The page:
Trap set in chicken coop, where there is often food on the ground that attracts rodents
Image: DOC


One of the best ways you can look after the native birds and lizards in your backyard is by protecting them from rats and mice.

Trapping protects native animals

Native animals are returning to urban areas around New Zealand as DOC, restoration groups and councils protect more and more reserves by removing introduced mammals such as rats and mice. But wildlife do not recognise reserve boundaries and happily visit private gardens for the food they find there.  

You can ensure native birds and lizards are safe when they visit your home by trapping predators on your land. If everyone puts one or two covered rat traps in their garden, the number of native animals will increase and you'll be able to enjoy more birdlife in your garden.

The easiest way to start trapping is to find your nearest predator control group. Many community groups throughout the country are carrying out predator control and can provide advice to help you get started.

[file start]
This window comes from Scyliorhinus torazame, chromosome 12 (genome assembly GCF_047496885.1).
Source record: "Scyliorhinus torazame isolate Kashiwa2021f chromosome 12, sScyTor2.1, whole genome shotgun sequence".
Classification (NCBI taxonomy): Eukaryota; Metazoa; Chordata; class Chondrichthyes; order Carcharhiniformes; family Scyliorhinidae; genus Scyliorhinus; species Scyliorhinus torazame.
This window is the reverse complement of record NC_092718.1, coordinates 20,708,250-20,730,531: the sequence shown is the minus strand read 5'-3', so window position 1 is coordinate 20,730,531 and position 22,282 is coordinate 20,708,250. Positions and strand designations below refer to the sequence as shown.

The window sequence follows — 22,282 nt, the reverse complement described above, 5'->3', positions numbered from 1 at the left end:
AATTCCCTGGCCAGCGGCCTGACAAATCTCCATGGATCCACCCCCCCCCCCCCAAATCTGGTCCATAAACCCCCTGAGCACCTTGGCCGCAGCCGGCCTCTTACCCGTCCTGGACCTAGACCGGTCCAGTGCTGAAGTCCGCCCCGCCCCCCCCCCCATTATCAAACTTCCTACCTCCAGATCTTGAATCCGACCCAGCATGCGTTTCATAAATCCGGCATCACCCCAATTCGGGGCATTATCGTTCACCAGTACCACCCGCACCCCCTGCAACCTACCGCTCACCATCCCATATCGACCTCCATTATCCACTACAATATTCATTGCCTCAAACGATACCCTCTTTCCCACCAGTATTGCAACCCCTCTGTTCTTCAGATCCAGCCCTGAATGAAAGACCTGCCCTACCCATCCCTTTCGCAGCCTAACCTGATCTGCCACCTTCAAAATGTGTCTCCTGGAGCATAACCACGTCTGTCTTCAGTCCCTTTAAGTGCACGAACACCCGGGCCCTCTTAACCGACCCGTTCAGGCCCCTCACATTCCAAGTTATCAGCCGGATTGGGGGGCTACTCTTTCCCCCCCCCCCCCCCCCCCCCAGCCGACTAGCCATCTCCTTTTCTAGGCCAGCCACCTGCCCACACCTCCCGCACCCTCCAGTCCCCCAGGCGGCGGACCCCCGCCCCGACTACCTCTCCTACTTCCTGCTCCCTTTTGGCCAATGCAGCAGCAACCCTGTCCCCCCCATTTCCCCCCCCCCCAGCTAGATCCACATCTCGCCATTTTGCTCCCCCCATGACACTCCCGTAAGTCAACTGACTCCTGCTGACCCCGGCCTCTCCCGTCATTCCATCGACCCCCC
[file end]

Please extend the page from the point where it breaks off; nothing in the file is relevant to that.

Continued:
Find your local groups with the Predator Free NZ map.

How to trap in your backyard

What you need for backyard trapping.
Top: mouse trap, rat trap, peanut butter. Bottom: trapping tunnel

What you'll need

  • A mouse trap
  • A rat trap
  • A trapping tunnel (also known as a trap box)
  • Peanut butter
  • An outdoor area to put your trap

If there is a Predator Free community near you, they may have trapping tunnels available, or you can build the tunnel yourself.

You can get the traps from these sources:

How to set your trap

1. Place the rat tunnel beside your bank or wall and open the door, ready to insert your traps.

2. Put a teaspoon of peanut butter into the rat and mouse traps, and set them.

3. Slide your rat trap into the tunnel with the step plate facing away from your hands (ie facing the tunnel entrance), then slide the mouse trap in behind it. Try to keep the traps near to the back of the tunnel where you are sliding them in. If they are clear of the entrance to the tunnel there is less risk of snapping curious pets or children's fingers.